All research undertaken by BU staff and students is subject to appropriate ethical reflection, leading to a formal ethics review as appropriate.
When is a formal ethics review appropriate? It is not possible to produce a definitive list, but key examples include all research involving human participants, tissue or personal data, experimentation on animals, animal tissue, genetically modified organisms, research on sensitive issues, research that might have an impact on the environment or our cultural heritage.
An ethics opinion from an appropriate Reviewer must be obtained before you can commence any data collection activity.
- For staff and PGRs (high risk) this will be provided by a Central Research Ethics Panel
- For PGRs (low risk) this will be provided by an Ethics Champion (Department)
- For UG/PGT students (high risk) this will be provided by an appropriate Ethics Programme Team
- For UG/PGT students (low risk) this will be provided by the Named Supervisor.
Data collection activities should not start until you have received a Favourable Opinion and your checklist has been approved online.
What type of activity may not require a formal ethics review? Examples include patient and public involvement (PPI) to inform future research, audit, course or service evaluation. Please refer to the research ethics code of practice (specifically 5.1 and 5.5).
How to seek a formal ethics review
- Complete the online ethics checklist and don’t forget if recruiting human participants to attach relevant supporting documents such as Participant Information Sheet (PI Sheet), Participant Agreement Form (PAF), a copy of the questionnaire, interview/focus group schedule including questions, recruitment materials such as a poster, social media posts etc – any material that a participant will read needs to be reviewed.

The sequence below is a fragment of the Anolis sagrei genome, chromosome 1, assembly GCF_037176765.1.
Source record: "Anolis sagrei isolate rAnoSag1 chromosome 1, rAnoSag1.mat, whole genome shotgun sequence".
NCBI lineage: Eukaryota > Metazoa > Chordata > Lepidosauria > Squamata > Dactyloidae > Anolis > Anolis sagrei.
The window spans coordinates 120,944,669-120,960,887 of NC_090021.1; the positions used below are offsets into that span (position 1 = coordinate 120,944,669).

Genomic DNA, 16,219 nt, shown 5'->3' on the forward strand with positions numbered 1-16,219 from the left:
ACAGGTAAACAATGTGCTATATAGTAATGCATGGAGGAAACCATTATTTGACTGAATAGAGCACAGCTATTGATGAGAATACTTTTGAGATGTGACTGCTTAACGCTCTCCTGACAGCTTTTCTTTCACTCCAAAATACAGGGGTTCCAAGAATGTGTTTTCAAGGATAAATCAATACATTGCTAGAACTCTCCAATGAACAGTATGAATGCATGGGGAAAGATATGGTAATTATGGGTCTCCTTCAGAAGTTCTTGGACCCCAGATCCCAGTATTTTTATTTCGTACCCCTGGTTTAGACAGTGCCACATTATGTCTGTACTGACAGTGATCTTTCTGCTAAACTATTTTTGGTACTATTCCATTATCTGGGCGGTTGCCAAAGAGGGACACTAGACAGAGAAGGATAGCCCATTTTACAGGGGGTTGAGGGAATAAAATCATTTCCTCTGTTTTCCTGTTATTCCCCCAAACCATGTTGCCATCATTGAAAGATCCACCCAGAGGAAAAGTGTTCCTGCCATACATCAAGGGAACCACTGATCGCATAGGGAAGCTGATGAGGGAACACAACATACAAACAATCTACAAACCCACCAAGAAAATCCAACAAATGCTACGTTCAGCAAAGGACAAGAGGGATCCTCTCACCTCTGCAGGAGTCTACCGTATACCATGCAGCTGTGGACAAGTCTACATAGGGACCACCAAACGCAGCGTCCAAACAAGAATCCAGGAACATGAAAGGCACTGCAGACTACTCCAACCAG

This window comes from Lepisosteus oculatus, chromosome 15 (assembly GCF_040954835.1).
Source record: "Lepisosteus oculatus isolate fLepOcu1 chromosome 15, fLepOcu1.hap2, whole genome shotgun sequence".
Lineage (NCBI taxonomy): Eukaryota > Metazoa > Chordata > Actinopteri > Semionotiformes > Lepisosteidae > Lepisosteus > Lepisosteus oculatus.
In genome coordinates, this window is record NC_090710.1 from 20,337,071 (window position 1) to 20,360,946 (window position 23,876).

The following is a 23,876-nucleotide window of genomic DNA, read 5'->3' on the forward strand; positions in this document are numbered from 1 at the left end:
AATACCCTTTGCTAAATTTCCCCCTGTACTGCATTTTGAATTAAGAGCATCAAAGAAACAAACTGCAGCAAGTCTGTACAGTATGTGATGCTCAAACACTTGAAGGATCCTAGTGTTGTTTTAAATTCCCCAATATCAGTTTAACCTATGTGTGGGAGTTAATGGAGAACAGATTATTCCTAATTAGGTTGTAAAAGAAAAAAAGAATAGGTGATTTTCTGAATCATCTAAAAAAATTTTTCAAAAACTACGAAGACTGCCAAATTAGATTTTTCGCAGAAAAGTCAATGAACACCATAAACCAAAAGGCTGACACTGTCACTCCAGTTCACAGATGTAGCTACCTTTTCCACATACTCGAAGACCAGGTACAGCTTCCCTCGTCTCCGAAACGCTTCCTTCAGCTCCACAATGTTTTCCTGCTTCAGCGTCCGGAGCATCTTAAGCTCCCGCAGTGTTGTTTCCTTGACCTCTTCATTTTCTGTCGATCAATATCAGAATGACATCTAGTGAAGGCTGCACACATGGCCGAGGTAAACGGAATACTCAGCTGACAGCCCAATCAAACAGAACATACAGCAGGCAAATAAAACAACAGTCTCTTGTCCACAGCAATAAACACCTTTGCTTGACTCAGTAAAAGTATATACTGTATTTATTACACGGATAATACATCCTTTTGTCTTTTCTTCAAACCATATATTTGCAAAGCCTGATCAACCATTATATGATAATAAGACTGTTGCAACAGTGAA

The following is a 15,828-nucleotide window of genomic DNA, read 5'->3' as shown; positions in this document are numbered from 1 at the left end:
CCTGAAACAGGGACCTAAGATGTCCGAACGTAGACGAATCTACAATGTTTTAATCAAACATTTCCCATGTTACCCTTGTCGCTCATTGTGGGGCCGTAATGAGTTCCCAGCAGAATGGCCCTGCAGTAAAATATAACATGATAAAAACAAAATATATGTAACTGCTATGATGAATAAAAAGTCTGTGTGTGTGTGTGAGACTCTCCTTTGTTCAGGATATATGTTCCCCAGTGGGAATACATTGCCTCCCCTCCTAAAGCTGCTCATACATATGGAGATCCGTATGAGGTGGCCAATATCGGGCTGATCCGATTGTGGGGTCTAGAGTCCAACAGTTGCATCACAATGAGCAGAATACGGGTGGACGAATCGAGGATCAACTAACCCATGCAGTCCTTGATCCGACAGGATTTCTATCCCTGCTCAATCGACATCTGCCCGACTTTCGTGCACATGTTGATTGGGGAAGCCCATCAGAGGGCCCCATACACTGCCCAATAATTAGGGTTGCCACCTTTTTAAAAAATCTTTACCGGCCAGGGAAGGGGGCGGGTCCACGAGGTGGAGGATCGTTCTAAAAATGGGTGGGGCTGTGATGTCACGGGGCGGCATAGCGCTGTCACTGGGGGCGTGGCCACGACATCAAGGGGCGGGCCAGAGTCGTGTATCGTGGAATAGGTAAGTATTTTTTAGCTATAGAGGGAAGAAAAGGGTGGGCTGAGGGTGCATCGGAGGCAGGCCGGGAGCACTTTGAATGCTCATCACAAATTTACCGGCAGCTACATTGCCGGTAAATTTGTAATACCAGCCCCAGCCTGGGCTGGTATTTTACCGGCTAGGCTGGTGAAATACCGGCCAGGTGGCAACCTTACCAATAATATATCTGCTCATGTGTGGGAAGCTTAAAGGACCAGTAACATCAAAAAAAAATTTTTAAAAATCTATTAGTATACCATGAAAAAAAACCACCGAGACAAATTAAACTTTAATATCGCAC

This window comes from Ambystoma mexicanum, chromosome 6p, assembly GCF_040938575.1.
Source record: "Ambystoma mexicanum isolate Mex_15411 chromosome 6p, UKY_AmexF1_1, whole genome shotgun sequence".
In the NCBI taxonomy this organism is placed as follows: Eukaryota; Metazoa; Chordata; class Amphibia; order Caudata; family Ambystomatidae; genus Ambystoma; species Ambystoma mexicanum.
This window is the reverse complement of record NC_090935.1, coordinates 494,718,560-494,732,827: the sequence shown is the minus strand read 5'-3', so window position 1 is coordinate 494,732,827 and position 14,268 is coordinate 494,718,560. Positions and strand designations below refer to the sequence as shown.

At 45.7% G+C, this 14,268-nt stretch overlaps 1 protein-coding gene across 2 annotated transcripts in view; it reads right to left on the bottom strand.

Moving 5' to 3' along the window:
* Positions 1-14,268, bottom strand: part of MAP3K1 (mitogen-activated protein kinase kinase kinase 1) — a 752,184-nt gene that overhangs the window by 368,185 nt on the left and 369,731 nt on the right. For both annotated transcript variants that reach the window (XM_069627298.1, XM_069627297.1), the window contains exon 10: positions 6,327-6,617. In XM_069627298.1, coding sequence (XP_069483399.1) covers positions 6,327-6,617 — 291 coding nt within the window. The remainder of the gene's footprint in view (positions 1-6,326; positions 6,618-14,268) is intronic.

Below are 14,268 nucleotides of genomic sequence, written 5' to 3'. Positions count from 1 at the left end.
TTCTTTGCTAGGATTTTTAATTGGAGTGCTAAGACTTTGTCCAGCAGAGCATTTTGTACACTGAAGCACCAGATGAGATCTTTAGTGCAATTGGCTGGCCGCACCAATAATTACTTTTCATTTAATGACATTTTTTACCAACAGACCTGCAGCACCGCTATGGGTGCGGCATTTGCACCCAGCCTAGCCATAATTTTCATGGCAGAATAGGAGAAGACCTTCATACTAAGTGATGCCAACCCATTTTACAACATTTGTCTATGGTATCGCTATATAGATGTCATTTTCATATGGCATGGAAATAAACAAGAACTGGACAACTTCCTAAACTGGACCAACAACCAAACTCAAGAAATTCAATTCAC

- Research Governance & Integrity For resources related to the research ethics click ‘explore research ethics’; includes links to PI Sheet and PAF Templates and relevant policies and procedures.
- Research Data Management: RMD LibGuide
- DMP Online (data management plans which helps you to create, review and share data management plans that meet BU and funder requirements).
- Data Protection Knowledge Base
To conclude this week’s spotlight on research ethics, ‘Research cannot be rendered ethical by completing a one-off administrative task… researchers and evaluators need to work in an ethical way throughout the research process.’
As we discussed earlier this week, it is important to think of the ethics process as a ‘live’ issue. Some key examples are given below:
- The data. What have you collected; does it contain personal information/special category data? Are your data management plans still relevant?
- If collecting personal or special category data, you need to consider data minimisation. This means minimising the scope of the data (i.e. data fields) which are necessary for the research. Steps include limiting the scope of the data collected, deleting data fields when no longer required, masking some data fields to reduce identification risk or fully anonymising data, setting access restrictions in respect of data in an identifiable form.
- Wellbeing both physical and emotional. This is important when in the field, for you and your participants but also extends to the data analysis phase, particularly if reliving the discussion, which can be traumatic depending on the topic.
- Planned aftercare: If recruiting participants what relationship might develop between you and your participants? How will the activities conclude and what would be appropriate participant aftercare?
- Planned dissemination/outputs: could the results be misused by people with different agendas?
- Ethics submission. It is your responsibility to ensure that where the scope of the research project changes, such changes are evaluated to ensure that the Favourable Opinion you have been issued remains appropriate. If your agreed research protocol has changed, you should complete an Amendment Request Form before changes are implemented.
Help is always on hand
If you have a question related to research ethics, there are a few avenues where you can seek advice:
- Students should contact their supervisor in the first instance
- Staff can contact a member of the Research Ethics Panels for an informal chat.
- You can also contact a member of the RDS Governance Team by emailing Research Ethics
 Helen Kara, 2018. Research Ethics in the real world, Policy Press